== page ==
I don’t know if that was the only house they rang, but luckily for all three of us, the lady that answered the door had a child about the same age as my boys, and brought them inside. She then called the police. I thank my lucky stars all the time for that lady. This story could have had such a worse ending.
Anyway, it was at that point that I realized that Colin’s ADHD had reached a point where he basically had little to no impulse control whatsoever. He literally could not stop himself for one second to think, “This might be dangerous, I shouldn’t do this.” If he had an idea, he was going to do it. And Ryan was going to go along with him. I knew then and there, SOMETHING had to be done.
I also want to say that, as scary as this story is, it was not the ONLY reason I wanted to put Colin on meds. He literally, NEVER stops moving (even now, on his meds, he is in constant motion). He’s even restless when he sleeps. He never stops talking (again, even on his meds, he rarely stops talking). If he is off his meds, he has to touch EVERYTHING. Seriously. Every. Thing. Including people, dogs, cats, stuff on the ground, etc. He has a special affinity for switches and buttons, and that makes a trip to the doctor’s office with its light switches, and call buttons, and instruments to look in eyes and ears, especially fun.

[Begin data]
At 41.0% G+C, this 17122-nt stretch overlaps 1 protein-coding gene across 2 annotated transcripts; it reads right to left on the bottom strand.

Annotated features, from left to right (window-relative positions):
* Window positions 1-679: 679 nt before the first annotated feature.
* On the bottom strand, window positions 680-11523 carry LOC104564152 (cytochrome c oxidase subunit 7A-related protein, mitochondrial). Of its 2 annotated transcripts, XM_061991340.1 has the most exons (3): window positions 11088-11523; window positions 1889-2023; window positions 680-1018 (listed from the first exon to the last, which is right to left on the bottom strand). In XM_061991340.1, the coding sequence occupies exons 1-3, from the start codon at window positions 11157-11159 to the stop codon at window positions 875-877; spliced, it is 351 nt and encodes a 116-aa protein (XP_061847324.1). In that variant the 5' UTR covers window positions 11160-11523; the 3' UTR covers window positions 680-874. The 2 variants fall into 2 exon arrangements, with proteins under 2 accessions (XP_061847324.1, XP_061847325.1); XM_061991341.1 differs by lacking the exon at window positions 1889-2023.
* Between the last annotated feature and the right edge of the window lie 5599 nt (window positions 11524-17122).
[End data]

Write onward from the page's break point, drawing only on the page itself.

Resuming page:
So, anyway, I took Colin to an ADHD doctor less than a week after he and Ryan “escaped” from the house, and he gave me all kinds of surveys to fill out, and even had Colin’s pre-K teachers fill one out. The doc said Colin was “0ff-the-charts” ADHD, and prescribed Ritalin. We started him on a small dose, and worked our way up to a pretty heavy dose (80mg every morning) within about 8 or 9 months.
Even on that high of a dosage, it didn’t solve all of his behavioral issues, but it did allow him to go to school and not be a TOTAL distraction. We even had to get him an aide to sit with him for about a year and a half to make sure he stayed on task and didn’t disrupt the class too much every day. He still had his “moments”, but with the help of his incredible aide, his wonderful kindergarten teacher, as well as repeating kindergarten, Colin is now pretty much on grade level and makes mostly A’s and B’s in first grade, and will start 2nd grade in August.
Up next, Part 2 of Meds or No Meds, where I discuss the ongoing challenges of the medications and what happens when we have to switch or modify his dosage and/or the medication itself.